- Cleveland Browns running back Nick Chubb will have surgery on his left knee on Friday.
- Chubb has reportedly torn a medial collateral ligament (MCL) in his left knee.
- The timeline for recovery from MCL surgery is six to nine months.
Cleveland Browns running back Nick Chubb is expected to have surgery on his left knee on Friday. The procedure will be performed by Browns’ team physician Dr. James Voos at University Hospital. Chubb suffered the season ending injury in Cleveland’s 26-22 loss to the Pittsburgh Steelers on September 19. Chubb took a blow to his knee in the second quarter and had to be carted off the field. Initial reports speculated a disastrous ACL tear in his left knee, but further medical evaluation has revealed a torn medial collateral ligament (MCL). Though still a significant setback, an MCL tear is generally less severe and has a more optimistic recovery timeline than an ACL injury.
An MCL tear affects the ligament that runs along the inner part of the knee, connecting the thigh bone to the shin bone. It plays a crucial role in stabilizing the knee and controlling its side-to-side movement. Unlike the ACL, which is critical for rotational stability, the MCL is less complex in function but still highly important, especially for a running back like Chubb, whose cutting ability and lateral agility are key to his playing style.
The exact scope of Chubb’s surgery is unknown but what is apparent is that it should repair the damaged ligament. Once completed, Chubb will begin an intense rehabilitation regimen. Post-surgery, his knee will likely be immobilized for several weeks, with progressive exercises introduced to regain strength and mobility. He’ll be working with a team of specialists, including orthopedic surgeons and physiotherapists, to ensure a smooth and effective recovery. The Browns will oversee the process due in large part to their significant investment in Chubb–he’s currently playing under a three year, $36 million USD contract with $20 million guaranteed and a $12 million USD signing bonus.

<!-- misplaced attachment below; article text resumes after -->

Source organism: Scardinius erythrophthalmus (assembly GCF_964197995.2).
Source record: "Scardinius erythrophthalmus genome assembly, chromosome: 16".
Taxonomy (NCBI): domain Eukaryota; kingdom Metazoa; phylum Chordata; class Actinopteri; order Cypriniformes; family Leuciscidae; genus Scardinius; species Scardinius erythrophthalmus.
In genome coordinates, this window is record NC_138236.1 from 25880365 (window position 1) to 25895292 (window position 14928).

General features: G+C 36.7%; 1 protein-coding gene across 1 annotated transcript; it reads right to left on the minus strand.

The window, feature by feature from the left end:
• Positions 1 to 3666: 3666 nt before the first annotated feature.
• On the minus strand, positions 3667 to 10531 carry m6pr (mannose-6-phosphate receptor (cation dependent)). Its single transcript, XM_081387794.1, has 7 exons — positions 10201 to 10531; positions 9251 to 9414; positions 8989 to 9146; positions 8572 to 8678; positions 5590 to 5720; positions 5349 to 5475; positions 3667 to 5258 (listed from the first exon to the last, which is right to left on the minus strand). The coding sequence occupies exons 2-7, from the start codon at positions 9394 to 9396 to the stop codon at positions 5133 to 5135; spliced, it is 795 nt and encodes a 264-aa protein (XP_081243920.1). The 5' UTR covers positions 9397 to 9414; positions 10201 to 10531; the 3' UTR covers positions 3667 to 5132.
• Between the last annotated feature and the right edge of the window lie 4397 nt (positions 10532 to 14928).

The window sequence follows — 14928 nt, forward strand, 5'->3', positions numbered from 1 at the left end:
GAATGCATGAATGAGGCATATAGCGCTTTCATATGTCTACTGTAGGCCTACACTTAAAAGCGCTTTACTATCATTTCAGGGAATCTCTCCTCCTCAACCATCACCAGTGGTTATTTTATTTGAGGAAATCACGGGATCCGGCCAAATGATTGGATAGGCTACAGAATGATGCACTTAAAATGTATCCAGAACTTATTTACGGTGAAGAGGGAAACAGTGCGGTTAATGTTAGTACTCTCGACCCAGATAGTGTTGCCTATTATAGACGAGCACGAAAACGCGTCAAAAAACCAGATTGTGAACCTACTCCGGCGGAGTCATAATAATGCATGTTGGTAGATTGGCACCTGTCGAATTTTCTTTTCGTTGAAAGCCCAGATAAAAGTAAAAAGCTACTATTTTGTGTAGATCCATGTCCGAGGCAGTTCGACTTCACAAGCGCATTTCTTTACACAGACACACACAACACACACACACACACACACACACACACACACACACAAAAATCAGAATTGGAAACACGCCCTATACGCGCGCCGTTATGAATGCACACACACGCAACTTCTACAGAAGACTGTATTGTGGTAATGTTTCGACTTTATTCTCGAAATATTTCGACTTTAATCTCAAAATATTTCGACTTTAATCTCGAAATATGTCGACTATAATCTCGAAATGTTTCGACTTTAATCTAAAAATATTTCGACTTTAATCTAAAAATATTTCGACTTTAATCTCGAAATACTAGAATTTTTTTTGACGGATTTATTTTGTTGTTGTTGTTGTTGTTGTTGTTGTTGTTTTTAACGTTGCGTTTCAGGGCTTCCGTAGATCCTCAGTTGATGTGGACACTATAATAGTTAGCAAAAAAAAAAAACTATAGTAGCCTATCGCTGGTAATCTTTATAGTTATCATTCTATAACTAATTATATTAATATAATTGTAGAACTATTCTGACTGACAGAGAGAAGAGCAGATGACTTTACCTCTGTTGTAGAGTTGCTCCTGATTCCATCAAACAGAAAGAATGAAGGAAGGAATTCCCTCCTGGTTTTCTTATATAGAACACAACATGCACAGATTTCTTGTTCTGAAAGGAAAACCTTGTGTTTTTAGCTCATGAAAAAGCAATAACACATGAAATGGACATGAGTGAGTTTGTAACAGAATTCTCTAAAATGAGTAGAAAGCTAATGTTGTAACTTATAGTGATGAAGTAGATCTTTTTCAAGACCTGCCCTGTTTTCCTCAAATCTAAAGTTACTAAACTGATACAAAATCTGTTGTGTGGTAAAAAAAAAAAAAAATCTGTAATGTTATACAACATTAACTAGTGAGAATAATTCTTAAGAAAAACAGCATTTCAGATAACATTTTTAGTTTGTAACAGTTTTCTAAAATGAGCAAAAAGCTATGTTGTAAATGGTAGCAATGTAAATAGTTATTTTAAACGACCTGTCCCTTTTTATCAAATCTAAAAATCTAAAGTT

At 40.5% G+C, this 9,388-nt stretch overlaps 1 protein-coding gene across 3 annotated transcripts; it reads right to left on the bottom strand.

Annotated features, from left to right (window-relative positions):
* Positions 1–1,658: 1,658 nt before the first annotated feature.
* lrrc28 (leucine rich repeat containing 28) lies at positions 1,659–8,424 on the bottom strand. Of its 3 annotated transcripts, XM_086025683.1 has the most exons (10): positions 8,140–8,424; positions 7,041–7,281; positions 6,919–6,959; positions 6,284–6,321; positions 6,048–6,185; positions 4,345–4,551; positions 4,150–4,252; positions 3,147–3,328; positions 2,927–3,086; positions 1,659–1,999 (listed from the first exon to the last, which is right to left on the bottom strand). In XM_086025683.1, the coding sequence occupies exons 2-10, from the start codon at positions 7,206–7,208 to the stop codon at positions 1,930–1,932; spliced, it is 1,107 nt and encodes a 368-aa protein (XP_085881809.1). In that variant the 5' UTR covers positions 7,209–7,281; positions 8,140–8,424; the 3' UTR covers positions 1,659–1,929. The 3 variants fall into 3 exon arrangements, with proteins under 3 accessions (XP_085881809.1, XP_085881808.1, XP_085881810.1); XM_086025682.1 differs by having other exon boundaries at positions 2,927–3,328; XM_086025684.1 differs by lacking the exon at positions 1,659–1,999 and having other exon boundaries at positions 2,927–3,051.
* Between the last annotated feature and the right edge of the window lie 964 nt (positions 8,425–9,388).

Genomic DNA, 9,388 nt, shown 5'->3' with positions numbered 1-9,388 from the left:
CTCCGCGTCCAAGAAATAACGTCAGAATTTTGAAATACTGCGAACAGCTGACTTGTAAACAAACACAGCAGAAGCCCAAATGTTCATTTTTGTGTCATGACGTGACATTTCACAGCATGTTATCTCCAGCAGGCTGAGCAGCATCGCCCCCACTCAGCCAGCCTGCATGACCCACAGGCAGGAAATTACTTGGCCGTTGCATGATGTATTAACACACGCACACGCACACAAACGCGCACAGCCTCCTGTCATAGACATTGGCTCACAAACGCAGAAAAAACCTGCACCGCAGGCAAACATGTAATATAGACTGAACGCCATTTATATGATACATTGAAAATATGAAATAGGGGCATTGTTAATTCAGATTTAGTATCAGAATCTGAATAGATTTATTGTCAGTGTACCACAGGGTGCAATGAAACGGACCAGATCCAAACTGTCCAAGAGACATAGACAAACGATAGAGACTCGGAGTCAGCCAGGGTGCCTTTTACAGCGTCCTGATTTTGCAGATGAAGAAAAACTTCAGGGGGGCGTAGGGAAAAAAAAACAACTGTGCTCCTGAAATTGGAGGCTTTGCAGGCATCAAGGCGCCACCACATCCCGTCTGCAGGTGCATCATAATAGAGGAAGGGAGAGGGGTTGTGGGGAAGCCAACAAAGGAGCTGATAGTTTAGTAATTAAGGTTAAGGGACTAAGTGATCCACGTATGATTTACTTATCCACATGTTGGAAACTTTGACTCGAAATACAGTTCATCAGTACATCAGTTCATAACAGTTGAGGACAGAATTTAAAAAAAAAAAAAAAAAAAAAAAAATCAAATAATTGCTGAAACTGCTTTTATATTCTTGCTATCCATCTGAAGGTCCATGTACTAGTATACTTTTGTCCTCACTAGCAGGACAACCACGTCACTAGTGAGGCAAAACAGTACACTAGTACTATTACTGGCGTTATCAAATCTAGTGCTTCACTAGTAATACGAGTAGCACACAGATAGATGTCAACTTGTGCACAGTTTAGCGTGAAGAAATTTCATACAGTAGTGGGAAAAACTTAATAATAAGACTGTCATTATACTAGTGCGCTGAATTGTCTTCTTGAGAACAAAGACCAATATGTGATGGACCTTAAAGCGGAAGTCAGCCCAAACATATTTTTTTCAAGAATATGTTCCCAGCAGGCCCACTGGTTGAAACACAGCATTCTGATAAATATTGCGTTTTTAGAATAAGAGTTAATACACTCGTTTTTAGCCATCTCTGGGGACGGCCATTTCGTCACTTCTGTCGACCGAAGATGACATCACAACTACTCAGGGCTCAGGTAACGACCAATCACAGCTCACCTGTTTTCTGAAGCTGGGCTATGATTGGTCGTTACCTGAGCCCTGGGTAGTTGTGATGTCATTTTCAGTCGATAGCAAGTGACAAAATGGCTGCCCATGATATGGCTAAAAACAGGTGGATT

Chubb is a tough guy to replace and downright impossible to replace with a single player. The Browns are losing more than a workhorse back; they’re losing an emotional and athletic leader of their team. Backup running backs and committee approaches can replace his output to some extent, but the ripple effects will be felt throughout the offensive schemes and even on the morale of the team.
If there is some good news from the situation, it’s that Chubb did not tear his ACL. The rehab timeline for an MCL tear is generally more forgiving than that of an ACL tear. Had Chubb torn his ACL, we might not have seen him on the field until the 2024 season, but with an MCL tear, he’s looking at a more manageable 6-9 month recovery period. This means that, optimistically, he could return for the 2023 NFL season’s training camp, or at the very least, for the regular season.